BobtheBagger on 17:40 Sun
In reply to mypyrex:

Because you haven't really got the altitude to worry about, the TMB is easier than EBC and Annapurna that you mention, I would say it is also easier walking than a circuit of Toubkal. I can't speak about the GR10 but from what I've heard of it the TMB should be the easier of the two.
By going hut to hut you can really keep the weight of your sac to a minimum, there are loads of places to overnight and loads of places to buy food and drink, so that also helps keep the sac light.
A friend of mine is now 10 years post chemo, she was out trekking in Bhutan after about 4 or 5 years, so I think you should be fine. Just get out walking and cycling as much as you can before you go.
As another post says, the worst that can happen is that you get tired and have to slow down or abandon, you will still have had a great time in the mountains up to that point, so get it booked and go for it.
Good luck.
mypyrex - on 20:25 Sun
In reply to Mike Rhodes:

You have mail
Y Gribin - on 20:46 Sun
In reply to mypyrex:

Agree with all the other comments. The key to knowing whether you can do it is to stitch together some 3-4 days walks (don't worry too much about distance) in advance.

Day by day on the TMB, you have plenty of time to get to your destination. The paths are good and well marked. However, the ability to repeat this the next day, and the day after, is harder to predict. There are several 1000m ascents on the TMB (which you couldn't avoid even by shortening days), so gently plodding up some long ascents will boost your confidence.

I think most of the other walks you list are not the most helpful comparisons as they are much more remote than the TMB so you're always further from help or options to back out (or shorten your day). On the TMB you touch civilisation at least once a day, and often more. It's a great walk - go for it!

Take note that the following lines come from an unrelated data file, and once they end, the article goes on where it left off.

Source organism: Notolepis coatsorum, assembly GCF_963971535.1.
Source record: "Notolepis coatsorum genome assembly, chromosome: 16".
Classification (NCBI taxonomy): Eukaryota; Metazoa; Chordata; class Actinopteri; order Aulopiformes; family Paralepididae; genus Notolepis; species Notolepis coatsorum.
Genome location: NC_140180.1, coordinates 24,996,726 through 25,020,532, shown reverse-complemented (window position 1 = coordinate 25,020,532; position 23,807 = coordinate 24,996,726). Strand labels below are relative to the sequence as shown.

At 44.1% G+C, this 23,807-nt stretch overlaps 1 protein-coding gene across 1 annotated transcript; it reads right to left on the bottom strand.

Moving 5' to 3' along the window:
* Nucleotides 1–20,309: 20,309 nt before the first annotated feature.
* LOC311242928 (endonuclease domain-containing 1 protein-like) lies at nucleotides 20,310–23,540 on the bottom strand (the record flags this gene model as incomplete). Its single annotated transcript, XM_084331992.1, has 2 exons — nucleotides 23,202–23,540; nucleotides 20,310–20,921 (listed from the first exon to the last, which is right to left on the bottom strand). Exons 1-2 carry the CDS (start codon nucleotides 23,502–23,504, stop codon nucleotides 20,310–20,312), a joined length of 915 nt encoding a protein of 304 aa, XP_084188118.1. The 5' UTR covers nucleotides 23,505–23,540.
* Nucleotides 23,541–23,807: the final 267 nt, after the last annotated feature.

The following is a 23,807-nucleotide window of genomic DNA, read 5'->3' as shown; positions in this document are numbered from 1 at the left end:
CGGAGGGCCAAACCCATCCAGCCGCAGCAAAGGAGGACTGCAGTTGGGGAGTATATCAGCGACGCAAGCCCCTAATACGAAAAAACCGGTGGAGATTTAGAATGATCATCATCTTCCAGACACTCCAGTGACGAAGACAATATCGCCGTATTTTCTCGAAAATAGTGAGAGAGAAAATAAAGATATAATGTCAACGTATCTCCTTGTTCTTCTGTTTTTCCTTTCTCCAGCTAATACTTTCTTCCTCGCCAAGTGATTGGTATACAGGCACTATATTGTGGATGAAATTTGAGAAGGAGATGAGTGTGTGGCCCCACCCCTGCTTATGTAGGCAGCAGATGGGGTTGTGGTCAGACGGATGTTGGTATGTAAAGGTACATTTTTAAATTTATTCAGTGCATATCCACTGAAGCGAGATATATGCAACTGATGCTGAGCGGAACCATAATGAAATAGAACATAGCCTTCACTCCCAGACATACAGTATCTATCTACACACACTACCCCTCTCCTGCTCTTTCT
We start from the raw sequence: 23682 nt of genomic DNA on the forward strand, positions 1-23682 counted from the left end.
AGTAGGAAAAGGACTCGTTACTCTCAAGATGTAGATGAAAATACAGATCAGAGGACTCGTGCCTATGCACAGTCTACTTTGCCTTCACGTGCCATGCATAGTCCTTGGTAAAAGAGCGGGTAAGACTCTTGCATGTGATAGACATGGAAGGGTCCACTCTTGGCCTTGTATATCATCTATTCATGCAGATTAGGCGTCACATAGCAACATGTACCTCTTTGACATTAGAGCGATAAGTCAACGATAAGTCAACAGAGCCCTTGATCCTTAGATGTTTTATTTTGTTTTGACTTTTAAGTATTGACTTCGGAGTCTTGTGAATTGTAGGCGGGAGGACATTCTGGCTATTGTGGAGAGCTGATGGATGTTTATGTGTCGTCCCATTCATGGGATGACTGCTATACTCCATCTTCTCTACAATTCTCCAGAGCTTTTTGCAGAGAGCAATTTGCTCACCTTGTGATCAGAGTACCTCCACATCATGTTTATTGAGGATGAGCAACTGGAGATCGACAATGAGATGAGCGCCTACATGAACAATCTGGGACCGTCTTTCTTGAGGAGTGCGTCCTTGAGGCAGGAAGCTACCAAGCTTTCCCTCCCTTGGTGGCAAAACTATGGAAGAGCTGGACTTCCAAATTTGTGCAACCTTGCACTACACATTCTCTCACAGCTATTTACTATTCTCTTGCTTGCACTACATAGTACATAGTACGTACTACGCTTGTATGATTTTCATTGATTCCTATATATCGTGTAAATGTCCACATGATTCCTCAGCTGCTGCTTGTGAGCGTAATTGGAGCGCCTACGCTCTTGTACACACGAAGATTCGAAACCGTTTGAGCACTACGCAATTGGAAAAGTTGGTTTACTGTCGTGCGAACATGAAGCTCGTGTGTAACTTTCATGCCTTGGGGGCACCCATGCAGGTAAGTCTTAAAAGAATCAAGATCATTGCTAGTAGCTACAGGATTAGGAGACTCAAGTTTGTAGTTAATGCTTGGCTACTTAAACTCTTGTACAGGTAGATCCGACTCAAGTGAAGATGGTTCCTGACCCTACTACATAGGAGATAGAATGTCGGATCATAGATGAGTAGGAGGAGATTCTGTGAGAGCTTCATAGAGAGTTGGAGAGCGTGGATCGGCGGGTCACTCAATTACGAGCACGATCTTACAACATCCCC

sheffbabe - on 20:49 Sun
In reply to mypyrex:

Hi there
Although I haven't done the TMB, I completed the glacier haute route this year, exactly 12 months after finishing radiotherapy, 16 months after finishing chemo.
I had worked hard to get my fitness back again - mainly running up and down hills but also some hill walking, and bouldering at least once a week too.
The Haute route was fine for me - we were a fast group according to the guide, and I didn't bonk or struggle during any of the days, BUT I was very careful about resting during the trip. On every day bar one, I slept for at least 90 minutes as soon as I arrived at each hut. I also ate everything put in front of me, even if I wasn't hungry. Although the rest of the group took the piss a bit about my afternoon naps (they didn't know I was recovering from cancer!) the sleep was absolutely crucial. On the one day I didn't sleep I felt quite ill in the evening, and was very concerned going to sleep that evening, as I knew if I felt that way in the morning I would have to pull out of the route. But a good nights' sleep sorted it.
As sleep was so crucial for me, I took high quality ear plugs and mask, and had 1/2 a sleeping tablet every night - to make sure I slept enough.
I also had very warm gloves with me, as the chemo has damaged the nerves in my hands so the cold is very bad for them. If you have this too, take winter gloves as well as summer ones, and put them on before you need them
I hope this helps - sounds like the walking you have been doing will be good prep for the TMB. Enjoy and get some great pics too!